He was a designer of Beijing’s Water Cube -
the award-winning aquatics centre built for the 2008 Olympics. He said Lava’s
aim is to learn from nature and apply it to engineering and architecture.

‘We look to the structures of leaves and
spider webs and coral reefs and we always see lightweight structures which are
very beautiful,’ he said. ‘We are trying to make architecture more lightweight
and more beautiful.’

Mr Bosse noted that traditionally, the facade
of buildings do not react to the environment. ‘They are built to shut out the
environment, for the worst case scenario – rain or the cold,’ he said. ‘We want
to create concepts in which buildings breathe naturally and let sunlight in.’

He said the cost of installing a skin on a
building would be about 10 per cent to 15 per cent of the cost of rebuilding it
from scratch.

In the case of the UTS Tower, a skin would
take about three months to install and would cost about A$15 million (S$20 million).
It could be fitted to the tower without affecting the functioning of the

UTS vice-chancellor Ross Milbourne believes
the skin proposal is probably the best way to modify the tower. But the refit
would be several years away, as the university is already spending A$1 billion
on refurbishments to buildings including the Dr Chau Chak Wing Building, the
first building in Australia designed by Mr Gehry.

Meanwhile, Mr Bosse has spotted other
potential sites for his skin. He is in discussions with Sydney about covering
the city’s ugliest carpark, a 1961 concrete block in Goulburn Street, near

He also believes the skin could fit in
‘beautifully’ in Singapore. He recently returned from a research visit and last
year exhibited a work titled Digital Origami Tigers at i Light Marina Bay, a
sustainable light art festival in the Republic.

‘Singapore is a new city but the first
generation of buildings were built in a simple fashion,’ he said.

‘In Asia, they tend to pull buildings down
and rebuild them. It comes at a cost… Singapore really values the arts and
invention. It is also a city of lights. The skin concept could blend in


Let’s not talk about the war – or climate change!

Posted by admin on August 7, 2011
Posted under Express 149

Let’s not talk about the war – or climate

Climate change advocates haven’t had much to
celebrate recently, but New York City Mayor Michael Bloomberg’s announcement
last week that he was giving $50 million to the Sierra Club’s Beyond Coal
campaign marked a real win. So writes Bryan Walsh in Time Science.

Yet when he (Walsh) spoke to Bloomberg before
his donation became public, climate change wasn’t foremost on his mind. He saw
coal pollution first and foremost as a public health issue, one that is
directly hurting Americans through higher rates of asthma and heart disease.

If we’re smart, this approach might be the
new way to attack climate change: by identifying actions that can provide a
wealth of benefits — including on carbon emissions — rather than simply
focusing on global warming alone. That’s the message of a new paper called
“Climate Pragmatism” that’s being published today by a bipartisan range
of thinkers on energy and climate issues. Read More

Fighting Climate Change by Not Focusing on
Climate Change

By Bryan Walsh in Time Science (26 July

Climate change advocates haven’t had much to
celebrate recently, but New York City Mayor Michael Bloomberg’s announcement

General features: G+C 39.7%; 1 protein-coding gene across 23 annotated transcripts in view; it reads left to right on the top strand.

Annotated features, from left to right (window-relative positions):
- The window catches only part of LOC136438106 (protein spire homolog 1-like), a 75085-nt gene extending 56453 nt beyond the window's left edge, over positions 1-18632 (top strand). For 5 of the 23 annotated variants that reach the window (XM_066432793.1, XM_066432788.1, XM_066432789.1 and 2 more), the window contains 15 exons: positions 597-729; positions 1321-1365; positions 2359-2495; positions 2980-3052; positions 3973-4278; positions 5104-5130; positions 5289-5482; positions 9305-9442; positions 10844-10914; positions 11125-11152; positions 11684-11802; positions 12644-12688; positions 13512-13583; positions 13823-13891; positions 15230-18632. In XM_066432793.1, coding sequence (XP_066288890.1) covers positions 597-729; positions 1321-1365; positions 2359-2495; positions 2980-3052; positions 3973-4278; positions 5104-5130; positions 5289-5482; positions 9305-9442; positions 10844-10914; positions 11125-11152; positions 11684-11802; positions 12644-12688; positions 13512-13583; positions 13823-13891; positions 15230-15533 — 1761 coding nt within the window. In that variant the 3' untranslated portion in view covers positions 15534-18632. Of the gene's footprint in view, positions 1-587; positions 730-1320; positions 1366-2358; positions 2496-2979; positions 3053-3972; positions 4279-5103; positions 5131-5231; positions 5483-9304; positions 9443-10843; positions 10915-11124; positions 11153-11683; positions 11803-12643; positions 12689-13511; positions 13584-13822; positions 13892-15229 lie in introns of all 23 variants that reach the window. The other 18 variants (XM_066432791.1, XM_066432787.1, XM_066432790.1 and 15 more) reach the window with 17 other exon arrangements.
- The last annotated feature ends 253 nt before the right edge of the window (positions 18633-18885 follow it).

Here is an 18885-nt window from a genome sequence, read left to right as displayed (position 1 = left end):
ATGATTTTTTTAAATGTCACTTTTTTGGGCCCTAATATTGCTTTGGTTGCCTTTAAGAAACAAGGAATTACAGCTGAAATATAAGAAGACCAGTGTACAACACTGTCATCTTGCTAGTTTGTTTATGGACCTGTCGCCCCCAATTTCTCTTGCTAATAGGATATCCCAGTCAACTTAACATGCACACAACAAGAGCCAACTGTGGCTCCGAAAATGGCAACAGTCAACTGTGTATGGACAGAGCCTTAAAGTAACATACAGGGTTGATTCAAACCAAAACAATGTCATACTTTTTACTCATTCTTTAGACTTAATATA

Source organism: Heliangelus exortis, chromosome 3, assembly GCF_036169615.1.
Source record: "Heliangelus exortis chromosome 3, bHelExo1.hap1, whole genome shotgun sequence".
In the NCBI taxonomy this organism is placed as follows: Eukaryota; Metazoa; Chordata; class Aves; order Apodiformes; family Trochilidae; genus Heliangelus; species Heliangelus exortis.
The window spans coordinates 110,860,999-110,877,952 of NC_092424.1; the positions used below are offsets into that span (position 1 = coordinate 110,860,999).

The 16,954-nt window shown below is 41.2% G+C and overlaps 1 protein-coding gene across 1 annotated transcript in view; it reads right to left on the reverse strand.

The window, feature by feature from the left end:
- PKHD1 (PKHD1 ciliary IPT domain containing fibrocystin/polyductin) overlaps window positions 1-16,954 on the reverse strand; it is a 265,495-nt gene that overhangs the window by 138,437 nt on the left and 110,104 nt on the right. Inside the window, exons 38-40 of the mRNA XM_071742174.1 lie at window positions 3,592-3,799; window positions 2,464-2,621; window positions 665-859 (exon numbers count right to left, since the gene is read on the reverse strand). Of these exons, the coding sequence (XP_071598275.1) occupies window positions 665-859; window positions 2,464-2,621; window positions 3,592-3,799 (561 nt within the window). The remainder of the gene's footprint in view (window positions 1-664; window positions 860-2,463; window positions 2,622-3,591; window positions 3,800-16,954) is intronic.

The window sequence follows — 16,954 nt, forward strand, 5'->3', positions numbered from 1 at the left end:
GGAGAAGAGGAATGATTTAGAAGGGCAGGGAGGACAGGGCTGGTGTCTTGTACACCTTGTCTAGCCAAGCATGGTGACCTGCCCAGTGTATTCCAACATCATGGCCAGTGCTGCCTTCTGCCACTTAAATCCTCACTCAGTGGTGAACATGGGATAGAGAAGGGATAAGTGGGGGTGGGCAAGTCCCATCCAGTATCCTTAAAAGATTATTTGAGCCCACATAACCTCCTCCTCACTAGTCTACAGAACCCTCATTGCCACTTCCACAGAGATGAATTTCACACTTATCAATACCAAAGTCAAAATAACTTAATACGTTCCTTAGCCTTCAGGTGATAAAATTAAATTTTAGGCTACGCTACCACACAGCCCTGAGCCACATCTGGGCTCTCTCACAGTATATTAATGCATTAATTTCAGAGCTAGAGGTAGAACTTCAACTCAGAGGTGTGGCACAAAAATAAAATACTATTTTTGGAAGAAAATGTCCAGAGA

last week that he was giving $50 million to the Sierra Club’s Beyond Coal
campaign marked a real win. The Sierra Club — the nation’s largest
environmental group — has successfully stopped more than 150 proposed coal
plants from being built over the past decade through the campaign. Bloomberg’s
money — and perhaps more importantly, the imprimatur of one of the richest and
most influential people in the country — will enable the Sierra Club to bring
its war on coal to a new level, preventing untold millions of tons of
greenhouse gas emissions from warming the planet.

Yet when I spoke to Bloomberg before his
donation became public, climate change wasn’t foremost on his mind. He saw coal
pollution first and foremost as a public health issue, one that is directly
hurting Americans through higher rates of asthma and heart disease. He was
certainly worried about the greenhouse gases those coal plants were spewing —
coal is responsible for about 20% of global carbon emissions — but what really
motivated him were the mercury emissions, the particulates, the arsenic and all
the other conventional poisons created by burning coal. “Coal kills every
day,” Bloomberg told me. “It’s a dirty fuel.” So it is with the
Sierra Club’s Beyond Coal campaign, which has succeeded more by motivating
individual communities over the local health effects of coal pollution than by
appealing to the broader risks of global warming.(See why Bloomberg pledged $50
million to fight the coal industry.)

If we’re smart, this approach might be the
new way to attack climate change: by identifying actions that can provide a
wealth of benefits — including on carbon emissions — rather than simply
focusing on global warming alone. That’s the message of a new paper called
“Climate Pragmatism” that’s being published today by a bipartisan
range of thinkers on energy and climate issues. The best way to deal with
climate change, as it turns out, is not to deal directly with climate change.
As the authors write: “Policymakers today are likely to make the most
progress to the degree that they refrain from centrally justifying energy
innovation, resilience to extreme weather and pollution reduction as ‘climate

It sounds a bit confusing — if we’re going to
deal with climate change, why not just directly deal with climate change? The
answer is simple: we can’t, or at least, we refuse to. Over the past several
years, even as the scientific case on manmade climate change has gotten
stronger, the international system has failed again and again to reduce carbon
emissions. The effort to produce a global carbon deal failed decisively in
Copenhagen in 2009. In the U.S., a carbon cap-and-trade bill died in the Senate
a year ago, and there’s little chance it will be revived. Even Europe — home to
the governments and citizens that seem to care about climate change the most —
has gradually scaled back its ambitions on reducing carbon as the cost and
complexity of those policies has become clearer.

The failure of the global deal is an
inevitable consequence of what Roger Pielke Jr., a professor of environmental